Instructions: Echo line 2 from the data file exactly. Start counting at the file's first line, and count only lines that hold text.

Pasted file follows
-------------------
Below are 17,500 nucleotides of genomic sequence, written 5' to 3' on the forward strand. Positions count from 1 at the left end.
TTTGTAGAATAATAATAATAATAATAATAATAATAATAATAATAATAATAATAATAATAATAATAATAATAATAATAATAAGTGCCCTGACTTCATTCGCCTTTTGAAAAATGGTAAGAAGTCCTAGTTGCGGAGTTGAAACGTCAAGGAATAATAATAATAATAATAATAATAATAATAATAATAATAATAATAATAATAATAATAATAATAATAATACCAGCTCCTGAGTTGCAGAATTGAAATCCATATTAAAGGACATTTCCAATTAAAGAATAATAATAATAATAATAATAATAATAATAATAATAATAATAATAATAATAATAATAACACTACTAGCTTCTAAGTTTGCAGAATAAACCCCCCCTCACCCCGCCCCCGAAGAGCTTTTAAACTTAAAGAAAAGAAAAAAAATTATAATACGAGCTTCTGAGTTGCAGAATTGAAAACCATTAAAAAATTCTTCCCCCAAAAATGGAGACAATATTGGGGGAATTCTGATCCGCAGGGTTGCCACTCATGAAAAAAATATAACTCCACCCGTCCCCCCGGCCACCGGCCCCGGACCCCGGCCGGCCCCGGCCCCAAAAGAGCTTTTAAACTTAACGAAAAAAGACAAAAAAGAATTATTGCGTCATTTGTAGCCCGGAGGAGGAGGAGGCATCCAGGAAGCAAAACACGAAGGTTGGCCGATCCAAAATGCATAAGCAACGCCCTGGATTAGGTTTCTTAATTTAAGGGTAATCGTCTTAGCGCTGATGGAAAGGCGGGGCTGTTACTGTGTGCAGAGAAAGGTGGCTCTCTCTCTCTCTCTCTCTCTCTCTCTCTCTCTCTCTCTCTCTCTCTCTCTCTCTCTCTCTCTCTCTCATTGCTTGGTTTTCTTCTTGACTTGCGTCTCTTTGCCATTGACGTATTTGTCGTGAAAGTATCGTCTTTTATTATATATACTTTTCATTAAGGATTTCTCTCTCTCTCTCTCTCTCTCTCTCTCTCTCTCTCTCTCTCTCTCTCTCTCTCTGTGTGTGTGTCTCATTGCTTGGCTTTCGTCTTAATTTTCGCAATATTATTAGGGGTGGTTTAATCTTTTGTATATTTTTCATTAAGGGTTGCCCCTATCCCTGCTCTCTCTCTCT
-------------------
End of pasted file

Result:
TTTGTAGAATAATAATAATAATAATAATAATAATAATAATAATAATAATAATAATAATAATAATAATAATAATAATAATAAGTGCCCTGACTTCATTCGCCTTTTGAAAAATGGTAAGAAGTCCTAGTTGCGGAGTTGAAACGTCAAGGAATAATAATAATAATAATAATAATAATAATAATAATAATAATAATAATAATAATAATAATAATAATAATACCAGCTCCTGAGTTGCAGAATTGAAATCCATATTAAAGGACATTTCCAATTAAAGAATAATAATAATAATAATAATAATAATAATAATAATAATAATAATAATAATAATAATAACACTACTAGCTTCTAAGTTTGCAGAATAAACCCCCCCTCACCCCGCCCCCGAAGAGCTTTTAAACTTAAAGAAAAGAAAAAAAATTATAATACGAGCTTCTGAGTTGCAGAATTGAAAACCATTAAAAAATTCTTCCCCCAAAAATGGAGACAATATTGGGGGAATTCTGATCCGCAGGGTTGCCACTCATGAAAAAAATATAACTCCACCCGTCCCCCCGGCCACCGGCCCCGGACCCCGGCCGGCCCCGGCCCCAAAAGAGCTTTTAAACTTAACGAAAAAAGACAAAAAAGAATTATTGCGTCATTTGTAGCCCGGAGGAGGAGGAGGCATCCAGGAAGCAAAACACGAAGGTTGGCCGATCCAAAATGCATAAGCAACGCCCTGGATTAGGTTTCTTAATTTAAGGGTAATCGTCTTAGCGCTGATGGAAAGGCGGGGCTGTTACTGTGTGCAGAGAAAGGTGGCTCTCTCTCTCTCTCTCTCTCTCTCTCTCTCTCTCTCTCTCTCTCTCTCTCTCTCTCTCTCTCTCTCTCATTGCTTGGTTTTCTTCTTGACTTGCGTCTCTTTGCCATTGACGTATTTGTCGTGAAAGTATCGTCTTTTATTATATATACTTTTCATTAAGGATTTCTCTCTCTCTCTCTCTCTCTCTCTCTCTCTCTCTCTCTCTCTCTCTCTCTCTCTGTGTGTGTGTCTCATTGCTTGGCTTTCGTCTTAATTTTCGCAATATTATTAGGGGTGGTTTAATCTTTTGTATATTTTTCATTAAGGGTTGCCCCTATCCCTGCTCTCTCTCTCT